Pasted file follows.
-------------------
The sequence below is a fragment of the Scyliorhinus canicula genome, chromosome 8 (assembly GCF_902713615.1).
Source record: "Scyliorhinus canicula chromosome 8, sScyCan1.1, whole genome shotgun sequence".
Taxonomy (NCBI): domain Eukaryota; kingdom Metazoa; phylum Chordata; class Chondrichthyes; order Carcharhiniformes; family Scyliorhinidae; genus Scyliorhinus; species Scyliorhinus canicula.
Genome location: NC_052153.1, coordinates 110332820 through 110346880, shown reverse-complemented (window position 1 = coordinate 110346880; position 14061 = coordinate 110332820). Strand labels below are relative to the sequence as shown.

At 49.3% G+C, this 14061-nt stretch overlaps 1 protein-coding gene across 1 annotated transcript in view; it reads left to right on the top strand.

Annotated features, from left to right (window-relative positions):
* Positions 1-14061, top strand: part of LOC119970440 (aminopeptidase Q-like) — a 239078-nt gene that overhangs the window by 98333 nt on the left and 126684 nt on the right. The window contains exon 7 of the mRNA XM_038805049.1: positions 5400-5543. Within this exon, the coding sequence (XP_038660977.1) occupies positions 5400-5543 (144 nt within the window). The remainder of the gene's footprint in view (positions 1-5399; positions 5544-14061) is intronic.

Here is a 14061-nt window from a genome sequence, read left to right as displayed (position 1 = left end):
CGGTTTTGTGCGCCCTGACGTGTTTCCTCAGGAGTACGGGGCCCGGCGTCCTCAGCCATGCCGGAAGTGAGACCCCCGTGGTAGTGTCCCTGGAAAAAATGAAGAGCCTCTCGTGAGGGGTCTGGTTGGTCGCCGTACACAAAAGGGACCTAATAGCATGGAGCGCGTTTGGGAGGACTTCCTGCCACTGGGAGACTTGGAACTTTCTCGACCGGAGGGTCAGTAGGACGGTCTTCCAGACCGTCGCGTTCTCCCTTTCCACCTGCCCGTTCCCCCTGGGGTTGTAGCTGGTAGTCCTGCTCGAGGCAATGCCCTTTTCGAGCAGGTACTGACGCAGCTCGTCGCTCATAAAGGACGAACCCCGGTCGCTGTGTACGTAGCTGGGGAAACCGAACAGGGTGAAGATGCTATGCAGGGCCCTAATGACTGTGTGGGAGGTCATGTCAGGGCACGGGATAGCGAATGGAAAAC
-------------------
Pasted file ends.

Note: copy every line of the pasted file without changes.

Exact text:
The sequence below is a fragment of the Scyliorhinus canicula genome, chromosome 8 (assembly GCF_902713615.1).
Source record: "Scyliorhinus canicula chromosome 8, sScyCan1.1, whole genome shotgun sequence".
Taxonomy (NCBI): domain Eukaryota; kingdom Metazoa; phylum Chordata; class Chondrichthyes; order Carcharhiniformes; family Scyliorhinidae; genus Scyliorhinus; species Scyliorhinus canicula.
Genome location: NC_052153.1, coordinates 110332820 through 110346880, shown reverse-complemented (window position 1 = coordinate 110346880; position 14061 = coordinate 110332820). Strand labels below are relative to the sequence as shown.

At 49.3% G+C, this 14061-nt stretch overlaps 1 protein-coding gene across 1 annotated transcript in view; it reads left to right on the top strand.

Annotated features, from left to right (window-relative positions):
* Positions 1-14061, top strand: part of LOC119970440 (aminopeptidase Q-like) — a 239078-nt gene that overhangs the window by 98333 nt on the left and 126684 nt on the right. The window contains exon 7 of the mRNA XM_038805049.1: positions 5400-5543. Within this exon, the coding sequence (XP_038660977.1) occupies positions 5400-5543 (144 nt within the window). The remainder of the gene's footprint in view (positions 1-5399; positions 5544-14061) is intronic.

Here is a 14061-nt window from a genome sequence, read left to right as displayed (position 1 = left end):
CGGTTTTGTGCGCCCTGACGTGTTTCCTCAGGAGTACGGGGCCCGGCGTCCTCAGCCATGCCGGAAGTGAGACCCCCGTGGTAGTGTCCCTGGAAAAAATGAAGAGCCTCTCGTGAGGGGTCTGGTTGGTCGCCGTACACAAAAGGGACCTAATAGCATGGAGCGCGTTTGGGAGGACTTCCTGCCACTGGGAGACTTGGAACTTTCTCGACCGGAGGGTCAGTAGGACGGTCTTCCAGACCGTCGCGTTCTCCCTTTCCACCTGCCCGTTCCCCCTGGGGTTGTAGCTGGTAGTCCTGCTCGAGGCAATGCCCTTTTCGAGCAGGTACTGACGCAGCTCGTCGCTCATAAAGGACGAACCCCGGTCGCTGTGTACGTAGCTGGGGAAACCGAACAGGGTGAAGATGCTATGCAGGGCCCTAATGACTGTGTGGGAGGTCATGTCAGGGCACGGGATAGCGAATGGAAAAC